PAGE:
Tapiola is the last piece that Sibelius wrote. It paints in ever expanding chords a forest in Finland, dark, brooding, melancholy, but dramatic too. Sam listened intently, pushing his front paws further into the passage, and I imagined him reliving his walks in the wood, padding through its sombre light. The musical motifs grew and combined, like a tall thick-branched tree. Sam stretched his neck as the coda, led by strings and brass, slowed and faded to silence.
The lights went on for the interval. I pulled gently on the lead. It was time for a reward, and I nodded to the empty seat next to mine. Sam stood and jumped. I looked behind, and saw some of the audience pointing and whispering. I was used to that, and continued to stroke behind his ears.
Perhaps we should have left then. Perhaps I was expecting too much. Perhaps I was being selfish, wanting to stay for the second half. I now see it was fanciful of me to think that Sam would enjoy The Carnival Of The Animals. I will long regret my lack of judgement.
As the music progressed, through depictions of hens, tortoises, kangaroos, I sensed only a slight restlessness next to me. The elephant came and went, the restlessness became agitation. I felt the lead being tugged. Not long now, I whispered. I thought the haunting melody of the swan would calm him. It didn’t. I knew we should stand and hasten out, even if we disturbed those around us. The music was building to a climax, and Sam was emitting a low continuous whine.
The last animal to be portrayed is a donkey, and the piece ends with six harsh heehaws. The conductor raised his baton and brought it down like a scythe. Once, twice, Sam was off his seat, I grabbed for his lead but he was too quick and strong, three times, four times, and he was racing at the stage, five times, he was sailing through the air to land on the podium. The tails of the conductor’s jacket billowed between the rails, and on the sixth beat Sam lunged, seized them and yanked them violently. The conductor stumbled, his baton flew over the second violins and clattered at the feet of the trombone players. The music came to a halt in a disorderly racket.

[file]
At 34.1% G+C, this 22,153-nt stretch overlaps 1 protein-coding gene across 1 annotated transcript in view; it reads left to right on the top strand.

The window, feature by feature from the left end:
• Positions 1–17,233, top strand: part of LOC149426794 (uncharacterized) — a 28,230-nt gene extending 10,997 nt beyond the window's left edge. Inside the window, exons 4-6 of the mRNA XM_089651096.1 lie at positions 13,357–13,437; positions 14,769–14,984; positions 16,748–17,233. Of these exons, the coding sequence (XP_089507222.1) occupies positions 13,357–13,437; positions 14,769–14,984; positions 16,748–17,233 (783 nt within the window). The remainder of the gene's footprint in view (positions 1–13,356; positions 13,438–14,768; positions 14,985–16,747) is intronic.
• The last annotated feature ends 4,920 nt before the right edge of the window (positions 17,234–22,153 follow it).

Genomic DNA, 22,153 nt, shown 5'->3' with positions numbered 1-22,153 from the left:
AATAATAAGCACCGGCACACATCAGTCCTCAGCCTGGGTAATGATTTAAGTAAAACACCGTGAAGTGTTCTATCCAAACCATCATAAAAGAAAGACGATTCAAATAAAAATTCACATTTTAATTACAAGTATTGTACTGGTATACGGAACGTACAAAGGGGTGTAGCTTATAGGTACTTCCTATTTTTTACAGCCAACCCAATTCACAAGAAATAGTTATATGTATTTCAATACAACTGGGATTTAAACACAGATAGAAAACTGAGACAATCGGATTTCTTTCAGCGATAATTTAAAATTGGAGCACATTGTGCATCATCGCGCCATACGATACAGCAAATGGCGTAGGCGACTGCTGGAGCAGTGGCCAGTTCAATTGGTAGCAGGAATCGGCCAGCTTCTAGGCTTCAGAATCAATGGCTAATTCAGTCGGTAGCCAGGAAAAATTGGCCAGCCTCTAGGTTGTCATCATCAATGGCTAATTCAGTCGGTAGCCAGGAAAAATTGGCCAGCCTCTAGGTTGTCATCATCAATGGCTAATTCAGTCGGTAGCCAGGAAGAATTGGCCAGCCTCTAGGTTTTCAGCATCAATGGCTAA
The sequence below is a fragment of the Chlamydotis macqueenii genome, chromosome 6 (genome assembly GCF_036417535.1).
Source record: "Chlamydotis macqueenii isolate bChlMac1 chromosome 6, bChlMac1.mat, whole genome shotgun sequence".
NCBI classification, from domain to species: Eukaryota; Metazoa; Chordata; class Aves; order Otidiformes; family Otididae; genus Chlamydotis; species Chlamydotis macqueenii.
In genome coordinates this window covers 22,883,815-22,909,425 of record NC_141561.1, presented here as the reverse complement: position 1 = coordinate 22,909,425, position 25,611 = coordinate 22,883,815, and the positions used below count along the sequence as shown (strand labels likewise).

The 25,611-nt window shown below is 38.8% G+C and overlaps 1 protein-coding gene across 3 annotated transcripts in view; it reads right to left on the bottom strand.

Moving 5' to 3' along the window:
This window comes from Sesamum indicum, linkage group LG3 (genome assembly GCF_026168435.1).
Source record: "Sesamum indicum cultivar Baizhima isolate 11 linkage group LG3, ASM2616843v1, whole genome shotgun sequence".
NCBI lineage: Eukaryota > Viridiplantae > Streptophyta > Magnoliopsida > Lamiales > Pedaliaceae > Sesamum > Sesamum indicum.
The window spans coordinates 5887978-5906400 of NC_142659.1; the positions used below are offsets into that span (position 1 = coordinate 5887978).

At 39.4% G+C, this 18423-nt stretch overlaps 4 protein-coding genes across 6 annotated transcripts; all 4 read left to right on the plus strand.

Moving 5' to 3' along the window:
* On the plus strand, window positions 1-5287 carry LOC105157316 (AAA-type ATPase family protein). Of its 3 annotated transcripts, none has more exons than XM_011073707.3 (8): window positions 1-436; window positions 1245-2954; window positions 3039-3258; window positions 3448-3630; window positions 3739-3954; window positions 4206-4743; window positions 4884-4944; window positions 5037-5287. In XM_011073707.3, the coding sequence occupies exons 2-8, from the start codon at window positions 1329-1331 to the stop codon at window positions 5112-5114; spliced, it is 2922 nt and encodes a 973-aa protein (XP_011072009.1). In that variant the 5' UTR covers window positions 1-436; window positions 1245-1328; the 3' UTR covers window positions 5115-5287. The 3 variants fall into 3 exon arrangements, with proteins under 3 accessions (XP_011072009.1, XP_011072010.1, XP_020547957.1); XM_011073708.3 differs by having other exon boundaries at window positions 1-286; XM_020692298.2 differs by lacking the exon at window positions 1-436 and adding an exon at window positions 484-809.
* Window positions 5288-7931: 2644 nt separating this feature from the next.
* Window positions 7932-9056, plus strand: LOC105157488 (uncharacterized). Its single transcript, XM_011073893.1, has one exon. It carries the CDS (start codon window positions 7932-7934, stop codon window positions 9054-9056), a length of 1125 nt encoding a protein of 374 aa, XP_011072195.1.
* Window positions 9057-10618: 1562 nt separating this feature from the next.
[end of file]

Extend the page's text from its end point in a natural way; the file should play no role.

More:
Sam surveyed the chaos, then leapt off the stage and ran back towards me. I seized his lead as the stewards descended on me from left and right.
I was prepared. I knew I had failed. They came to take Sam, and I did not demur. What were you thinking of, they demanded. It seemed the whole world had heard about it. As well as the report in the papers, someone in the audience had filmed the episode on their phone and put it online.
What have you learned, they persisted. Of course I wasn’t going to tell them. I knew I wouldn’t be training a dog again. I disposed of my photos and records, but kept some of Sam.
I sometimes take them with me, when I go alone to the wood. I look at them as I listen to the trees creaking in the wind, the rustles in the undergrowth, and watch a squirrel scurrying about his business. And I know there will come a time when I call on a dog, my dog, to come to heel, and we walk in a companionable silence to my car, then home.